Chess presents a near-infinite number of moves. Consequently, there is no shortage of self-proclaimed experts to offer helpful advice on how to master the game. As far back as A.D. 840, when al-Adli ar-Rumi wrote Kitab ash-shatranj (The Book of Chess), novice and experienced players alike have been grateful for any tip that will give them an advantage.
Rodrigo “Ruy” López (c. 1530 – c. 1580) was one of the most influential chess players of all time. He was a priest who served as confessor and advisor to Spain’s King Philip II. It was from this position of prominence that he promoted chess and helped it become popular throughout Europe.
López wrote Libro de la invencion liberal y arte del juego del axedrez (Art of the Game of Chess) in 1561. In it, he analyzed many aspects of the game, with particular attention to the opening moves.
He also offered some unconventional advice that can be implemented by even the most inexperienced of players. He wrote, “Sit across from your opponent so that the sun shines in his eyes.” Not wanting to leave anything to chance, he also suggested, ”Make sure your opponent has had a full meal to make them sleepy.”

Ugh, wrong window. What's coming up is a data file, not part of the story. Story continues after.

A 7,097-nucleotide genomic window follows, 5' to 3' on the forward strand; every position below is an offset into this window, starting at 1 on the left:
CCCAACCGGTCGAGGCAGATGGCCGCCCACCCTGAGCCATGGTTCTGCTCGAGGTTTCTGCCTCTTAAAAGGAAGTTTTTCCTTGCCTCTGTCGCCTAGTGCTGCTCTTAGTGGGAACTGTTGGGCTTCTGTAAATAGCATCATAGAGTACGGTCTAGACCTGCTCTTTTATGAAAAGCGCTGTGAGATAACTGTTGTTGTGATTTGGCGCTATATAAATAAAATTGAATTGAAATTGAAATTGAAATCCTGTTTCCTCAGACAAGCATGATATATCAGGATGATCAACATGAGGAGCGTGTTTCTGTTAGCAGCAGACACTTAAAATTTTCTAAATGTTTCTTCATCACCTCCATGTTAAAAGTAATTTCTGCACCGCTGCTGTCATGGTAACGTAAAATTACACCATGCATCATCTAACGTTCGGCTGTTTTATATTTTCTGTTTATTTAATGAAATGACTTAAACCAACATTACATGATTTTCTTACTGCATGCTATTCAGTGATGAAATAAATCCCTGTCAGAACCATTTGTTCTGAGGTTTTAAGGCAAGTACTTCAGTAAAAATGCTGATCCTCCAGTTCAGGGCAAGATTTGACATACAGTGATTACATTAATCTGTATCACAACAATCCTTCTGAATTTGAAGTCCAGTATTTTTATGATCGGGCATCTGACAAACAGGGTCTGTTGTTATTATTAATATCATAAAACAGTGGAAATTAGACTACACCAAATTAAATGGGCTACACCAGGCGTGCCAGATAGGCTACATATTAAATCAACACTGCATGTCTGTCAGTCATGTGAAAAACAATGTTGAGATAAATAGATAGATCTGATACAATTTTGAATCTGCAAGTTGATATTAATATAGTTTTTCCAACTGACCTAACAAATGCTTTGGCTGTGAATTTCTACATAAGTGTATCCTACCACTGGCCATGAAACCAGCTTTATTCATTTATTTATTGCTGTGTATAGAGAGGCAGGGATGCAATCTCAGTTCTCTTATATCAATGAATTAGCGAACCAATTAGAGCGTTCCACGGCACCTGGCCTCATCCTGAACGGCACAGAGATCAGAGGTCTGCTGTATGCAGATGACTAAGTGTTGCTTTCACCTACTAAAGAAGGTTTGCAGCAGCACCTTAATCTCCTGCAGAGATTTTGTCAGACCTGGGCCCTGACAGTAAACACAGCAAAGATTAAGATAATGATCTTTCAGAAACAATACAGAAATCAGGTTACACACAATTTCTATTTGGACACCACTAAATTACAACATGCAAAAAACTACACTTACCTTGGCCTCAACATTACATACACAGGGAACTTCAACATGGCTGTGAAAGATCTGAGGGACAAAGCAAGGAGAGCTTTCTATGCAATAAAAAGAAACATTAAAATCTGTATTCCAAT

In other words, it’s good to know how to play the game, but don’t be afraid of taking every advantage you can find.
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The longest tournament chess game, in terms of moves, ever to be played was Ivan Nikolic vs. Goran Arsovic in Belgrade, Serbia in 1989. The game lasted for 269 moves and took 20 hours and 15 minutes to complete. It ended in a draw. The longest decisive tournament game was Viktor Kortchnoi vs. Laurent Fressinet,…Keep reading